Use audio-visuals only when you really need to
Just as in a trial, good demonstrative evidence can be compelling, even essential on some issues. Good photos of severe property damage, pictures or videos of the plaintiff recovering from injuries, day-in-the-life, smoking gun documents, crucial contract clauses or deposition testimony, even snippets (and I do mean snippets) of video depositions, all can be effective when used sparingly and to make a point. Remember, though, this is mediation, not trial. The jury hasn’t seen this compelling evidence before and should be impressed. The other side undoubtedly has, and so your presentation does not have the same first impression effect. Belaboring points of which everyone is aware does not make you look like a thoughtful and prepared advocate. If you think there’s something that’s important that maybe opposing counsel hasn’t emphasized to the client, make a point of it. This is true for both sides. Defense counsel can make effective use of demonstrative evidence, when it is crucial to the case, to show the plaintiff what would be shown in court. If what you’re putting on the screen is not important visual evidence, let’s get on to what we came here to do, which is negotiate.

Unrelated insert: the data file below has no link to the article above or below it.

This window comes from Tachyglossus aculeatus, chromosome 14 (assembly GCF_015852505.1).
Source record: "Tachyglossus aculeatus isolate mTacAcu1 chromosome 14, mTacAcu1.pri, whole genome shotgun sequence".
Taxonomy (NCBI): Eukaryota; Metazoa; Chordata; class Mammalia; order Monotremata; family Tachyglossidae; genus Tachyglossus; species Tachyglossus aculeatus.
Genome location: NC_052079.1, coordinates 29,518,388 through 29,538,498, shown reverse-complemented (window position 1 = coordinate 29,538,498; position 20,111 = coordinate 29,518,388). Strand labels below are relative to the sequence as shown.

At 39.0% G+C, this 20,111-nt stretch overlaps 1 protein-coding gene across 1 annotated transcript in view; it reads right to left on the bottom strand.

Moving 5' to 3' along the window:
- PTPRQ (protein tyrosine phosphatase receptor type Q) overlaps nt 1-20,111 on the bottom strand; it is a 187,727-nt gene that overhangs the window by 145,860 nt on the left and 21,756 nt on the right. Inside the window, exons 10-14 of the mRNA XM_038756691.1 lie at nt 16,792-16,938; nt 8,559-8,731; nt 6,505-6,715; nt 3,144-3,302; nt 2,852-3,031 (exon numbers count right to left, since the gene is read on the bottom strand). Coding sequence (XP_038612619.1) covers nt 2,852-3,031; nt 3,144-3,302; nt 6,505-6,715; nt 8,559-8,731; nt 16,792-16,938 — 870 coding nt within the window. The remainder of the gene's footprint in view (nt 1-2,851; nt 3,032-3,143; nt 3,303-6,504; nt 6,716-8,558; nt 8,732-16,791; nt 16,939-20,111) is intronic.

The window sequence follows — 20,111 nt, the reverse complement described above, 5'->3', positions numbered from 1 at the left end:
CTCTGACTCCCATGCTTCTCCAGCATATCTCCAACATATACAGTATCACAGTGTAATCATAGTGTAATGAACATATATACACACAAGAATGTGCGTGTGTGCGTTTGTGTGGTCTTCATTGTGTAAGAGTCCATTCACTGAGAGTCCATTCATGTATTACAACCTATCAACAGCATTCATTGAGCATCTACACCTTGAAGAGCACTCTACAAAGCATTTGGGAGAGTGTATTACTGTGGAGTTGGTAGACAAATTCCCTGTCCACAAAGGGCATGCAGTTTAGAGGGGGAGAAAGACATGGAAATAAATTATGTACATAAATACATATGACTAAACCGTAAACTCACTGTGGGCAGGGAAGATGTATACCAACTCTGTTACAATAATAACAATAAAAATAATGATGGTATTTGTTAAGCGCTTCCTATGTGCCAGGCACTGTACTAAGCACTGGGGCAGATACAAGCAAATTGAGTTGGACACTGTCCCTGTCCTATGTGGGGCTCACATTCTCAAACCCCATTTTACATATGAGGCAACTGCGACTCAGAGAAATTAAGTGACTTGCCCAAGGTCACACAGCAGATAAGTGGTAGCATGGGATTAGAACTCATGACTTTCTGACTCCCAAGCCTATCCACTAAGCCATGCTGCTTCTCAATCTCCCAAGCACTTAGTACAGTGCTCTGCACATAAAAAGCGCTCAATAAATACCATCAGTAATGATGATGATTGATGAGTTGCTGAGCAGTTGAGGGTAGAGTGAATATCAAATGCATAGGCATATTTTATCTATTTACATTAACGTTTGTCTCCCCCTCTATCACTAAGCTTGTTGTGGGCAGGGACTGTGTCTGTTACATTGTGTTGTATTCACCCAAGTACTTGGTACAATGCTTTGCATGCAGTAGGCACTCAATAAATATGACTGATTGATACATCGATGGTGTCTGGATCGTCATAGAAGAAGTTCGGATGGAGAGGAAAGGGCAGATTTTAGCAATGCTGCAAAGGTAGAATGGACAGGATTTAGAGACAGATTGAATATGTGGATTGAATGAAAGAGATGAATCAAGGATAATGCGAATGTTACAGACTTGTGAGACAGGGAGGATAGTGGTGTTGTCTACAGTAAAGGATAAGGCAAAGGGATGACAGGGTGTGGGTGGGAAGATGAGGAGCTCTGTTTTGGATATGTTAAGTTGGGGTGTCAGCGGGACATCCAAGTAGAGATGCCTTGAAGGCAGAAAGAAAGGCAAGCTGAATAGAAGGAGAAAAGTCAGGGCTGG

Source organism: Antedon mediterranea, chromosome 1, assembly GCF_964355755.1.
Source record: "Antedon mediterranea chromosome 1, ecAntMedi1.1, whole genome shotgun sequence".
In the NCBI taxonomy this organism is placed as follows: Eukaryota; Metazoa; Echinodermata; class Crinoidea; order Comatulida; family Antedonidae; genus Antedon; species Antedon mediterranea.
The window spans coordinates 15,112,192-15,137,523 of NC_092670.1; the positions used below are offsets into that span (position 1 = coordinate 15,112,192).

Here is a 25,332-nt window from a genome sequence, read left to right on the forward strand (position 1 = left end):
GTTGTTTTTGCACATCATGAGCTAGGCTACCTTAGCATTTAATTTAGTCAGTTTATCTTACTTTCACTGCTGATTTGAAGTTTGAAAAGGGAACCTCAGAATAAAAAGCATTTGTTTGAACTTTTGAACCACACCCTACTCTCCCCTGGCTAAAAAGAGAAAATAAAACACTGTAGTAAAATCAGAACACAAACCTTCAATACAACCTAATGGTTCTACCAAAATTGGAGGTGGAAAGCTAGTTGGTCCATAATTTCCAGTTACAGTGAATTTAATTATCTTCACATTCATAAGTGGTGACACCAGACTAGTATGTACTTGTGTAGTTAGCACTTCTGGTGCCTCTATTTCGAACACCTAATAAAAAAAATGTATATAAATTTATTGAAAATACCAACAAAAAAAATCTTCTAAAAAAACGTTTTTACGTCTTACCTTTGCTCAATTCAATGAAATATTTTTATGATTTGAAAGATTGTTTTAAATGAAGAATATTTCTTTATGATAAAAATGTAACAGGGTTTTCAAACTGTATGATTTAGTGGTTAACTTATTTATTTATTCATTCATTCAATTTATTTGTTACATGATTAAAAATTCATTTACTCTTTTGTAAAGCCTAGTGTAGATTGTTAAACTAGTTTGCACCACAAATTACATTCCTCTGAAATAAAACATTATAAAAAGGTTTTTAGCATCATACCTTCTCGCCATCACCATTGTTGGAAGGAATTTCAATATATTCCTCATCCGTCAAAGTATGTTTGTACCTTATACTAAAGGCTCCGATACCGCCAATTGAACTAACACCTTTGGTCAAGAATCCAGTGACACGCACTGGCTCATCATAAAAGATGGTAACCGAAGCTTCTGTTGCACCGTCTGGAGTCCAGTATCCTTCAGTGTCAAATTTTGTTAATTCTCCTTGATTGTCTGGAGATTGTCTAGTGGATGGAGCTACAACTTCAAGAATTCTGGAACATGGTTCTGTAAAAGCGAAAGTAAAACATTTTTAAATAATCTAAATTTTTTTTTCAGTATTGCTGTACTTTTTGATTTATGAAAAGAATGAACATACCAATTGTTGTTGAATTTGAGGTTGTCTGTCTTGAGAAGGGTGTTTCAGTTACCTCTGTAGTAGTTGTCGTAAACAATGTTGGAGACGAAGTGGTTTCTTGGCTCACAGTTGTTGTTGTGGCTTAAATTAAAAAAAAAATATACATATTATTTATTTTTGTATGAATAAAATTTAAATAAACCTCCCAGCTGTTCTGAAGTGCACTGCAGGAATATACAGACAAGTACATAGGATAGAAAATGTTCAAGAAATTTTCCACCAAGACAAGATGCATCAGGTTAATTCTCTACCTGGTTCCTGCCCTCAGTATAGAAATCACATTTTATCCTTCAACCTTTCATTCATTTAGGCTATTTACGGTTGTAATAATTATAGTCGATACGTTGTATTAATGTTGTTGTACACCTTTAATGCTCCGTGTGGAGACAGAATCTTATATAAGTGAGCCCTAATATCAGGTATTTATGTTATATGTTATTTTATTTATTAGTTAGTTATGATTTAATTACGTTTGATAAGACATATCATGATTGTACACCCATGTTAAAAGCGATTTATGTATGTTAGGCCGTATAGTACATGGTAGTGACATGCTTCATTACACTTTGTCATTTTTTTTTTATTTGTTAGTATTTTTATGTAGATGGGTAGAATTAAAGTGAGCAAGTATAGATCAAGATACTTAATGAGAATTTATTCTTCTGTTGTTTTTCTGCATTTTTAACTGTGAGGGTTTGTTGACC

Be extremely judicious in your use of PowerPoint. When I use that term, I am principally referring to the sort of slideshow presentation where each slide has several bullet points that may zip onto the screen. This may be effective in business presentations; I don’t know. But it doesn’t seem to me to work in a courtroom and much less in a mediation where the other side is already familiar with the case. At all cost, don’t prepare your slideshow with bullet points and insist on reading it to everyone. Treating the other side like schoolchildren is not an effective negotiating technique. Remember, in the courtroom or the mediation setting, when the jury or the defendant (or adjuster) is looking at the screen, they’re not looking at you. If you’re trying to persuade, you want the people you’re trying to persuade listening to and looking at you.